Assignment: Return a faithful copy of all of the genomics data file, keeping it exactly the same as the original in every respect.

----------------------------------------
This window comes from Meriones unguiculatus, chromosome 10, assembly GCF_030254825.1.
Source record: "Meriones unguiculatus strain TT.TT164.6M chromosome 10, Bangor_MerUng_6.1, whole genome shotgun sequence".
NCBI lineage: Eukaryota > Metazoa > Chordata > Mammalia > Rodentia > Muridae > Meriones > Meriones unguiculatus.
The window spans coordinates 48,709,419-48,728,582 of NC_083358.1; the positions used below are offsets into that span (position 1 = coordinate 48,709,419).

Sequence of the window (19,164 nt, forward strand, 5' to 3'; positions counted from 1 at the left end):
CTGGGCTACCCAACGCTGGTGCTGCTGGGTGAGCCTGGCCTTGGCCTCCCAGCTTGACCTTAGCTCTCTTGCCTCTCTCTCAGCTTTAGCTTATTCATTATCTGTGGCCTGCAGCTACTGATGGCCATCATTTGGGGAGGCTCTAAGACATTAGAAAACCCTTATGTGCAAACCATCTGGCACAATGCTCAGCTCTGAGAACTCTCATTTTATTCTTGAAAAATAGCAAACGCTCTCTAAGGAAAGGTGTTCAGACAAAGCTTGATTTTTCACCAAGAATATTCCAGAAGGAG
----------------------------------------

This window comes from Meriones unguiculatus, chromosome 10, assembly GCF_030254825.1.
Source record: "Meriones unguiculatus strain TT.TT164.6M chromosome 10, Bangor_MerUng_6.1, whole genome shotgun sequence".
NCBI lineage: Eukaryota > Metazoa > Chordata > Mammalia > Rodentia > Muridae > Meriones > Meriones unguiculatus.
The window spans coordinates 48,709,419-48,728,582 of NC_083358.1; the positions used below are offsets into that span (position 1 = coordinate 48,709,419).

Sequence of the window (19,164 nt, forward strand, 5' to 3'; positions counted from 1 at the left end):
CTGGGCTACCCAACGCTGGTGCTGCTGGGTGAGCCTGGCCTTGGCCTCCCAGCTTGACCTTAGCTCTCTTGCCTCTCTCTCAGCTTTAGCTTATTCATTATCTGTGGCCTGCAGCTACTGATGGCCATCATTTGGGGAGGCTCTAAGACATTAGAAAACCCTTATGTGCAAACCATCTGGCACAATGCTCAGCTCTGAGAACTCTCATTTTATTCTTGAAAAATAGCAAACGCTCTCTAAGGAAAGGTGTTCAGACAAAGCTTGATTTTTCACCAAGAATATTCCAGAAGGAG